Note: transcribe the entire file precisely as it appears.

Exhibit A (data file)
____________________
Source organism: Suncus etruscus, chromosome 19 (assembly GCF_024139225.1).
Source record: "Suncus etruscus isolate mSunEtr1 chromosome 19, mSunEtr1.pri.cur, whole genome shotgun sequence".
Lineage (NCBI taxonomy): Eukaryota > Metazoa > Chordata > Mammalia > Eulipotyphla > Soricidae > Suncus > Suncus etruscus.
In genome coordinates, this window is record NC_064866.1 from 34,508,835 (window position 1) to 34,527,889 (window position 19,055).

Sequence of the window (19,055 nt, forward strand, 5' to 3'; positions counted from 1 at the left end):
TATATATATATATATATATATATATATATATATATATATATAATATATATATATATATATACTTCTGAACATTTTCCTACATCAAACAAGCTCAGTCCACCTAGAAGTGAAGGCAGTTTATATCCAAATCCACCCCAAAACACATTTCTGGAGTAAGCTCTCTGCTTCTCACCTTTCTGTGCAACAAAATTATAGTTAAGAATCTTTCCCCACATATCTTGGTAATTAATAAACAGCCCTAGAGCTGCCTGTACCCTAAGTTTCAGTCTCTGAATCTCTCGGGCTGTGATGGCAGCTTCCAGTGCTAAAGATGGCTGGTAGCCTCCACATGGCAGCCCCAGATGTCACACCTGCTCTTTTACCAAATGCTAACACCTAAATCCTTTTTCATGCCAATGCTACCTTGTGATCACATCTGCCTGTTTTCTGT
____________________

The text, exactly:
Source organism: Suncus etruscus, chromosome 19 (assembly GCF_024139225.1).
Source record: "Suncus etruscus isolate mSunEtr1 chromosome 19, mSunEtr1.pri.cur, whole genome shotgun sequence".
Lineage (NCBI taxonomy): Eukaryota > Metazoa > Chordata > Mammalia > Eulipotyphla > Soricidae > Suncus > Suncus etruscus.
In genome coordinates, this window is record NC_064866.1 from 34,508,835 (window position 1) to 34,527,889 (window position 19,055).

Sequence of the window (19,055 nt, forward strand, 5' to 3'; positions counted from 1 at the left end):
TATATATATATATATATATATATATATATATATATATATATAATATATATATATATATATACTTCTGAACATTTTCCTACATCAAACAAGCTCAGTCCACCTAGAAGTGAAGGCAGTTTATATCCAAATCCACCCCAAAACACATTTCTGGAGTAAGCTCTCTGCTTCTCACCTTTCTGTGCAACAAAATTATAGTTAAGAATCTTTCCCCACATATCTTGGTAATTAATAAACAGCCCTAGAGCTGCCTGTACCCTAAGTTTCAGTCTCTGAATCTCTCGGGCTGTGATGGCAGCTTCCAGTGCTAAAGATGGCTGGTAGCCTCCACATGGCAGCCCCAGATGTCACACCTGCTCTTTTACCAAATGCTAACACCTAAATCCTTTTTCATGCCAATGCTACCTTGTGATCACATCTGCCTGTTTTCTGT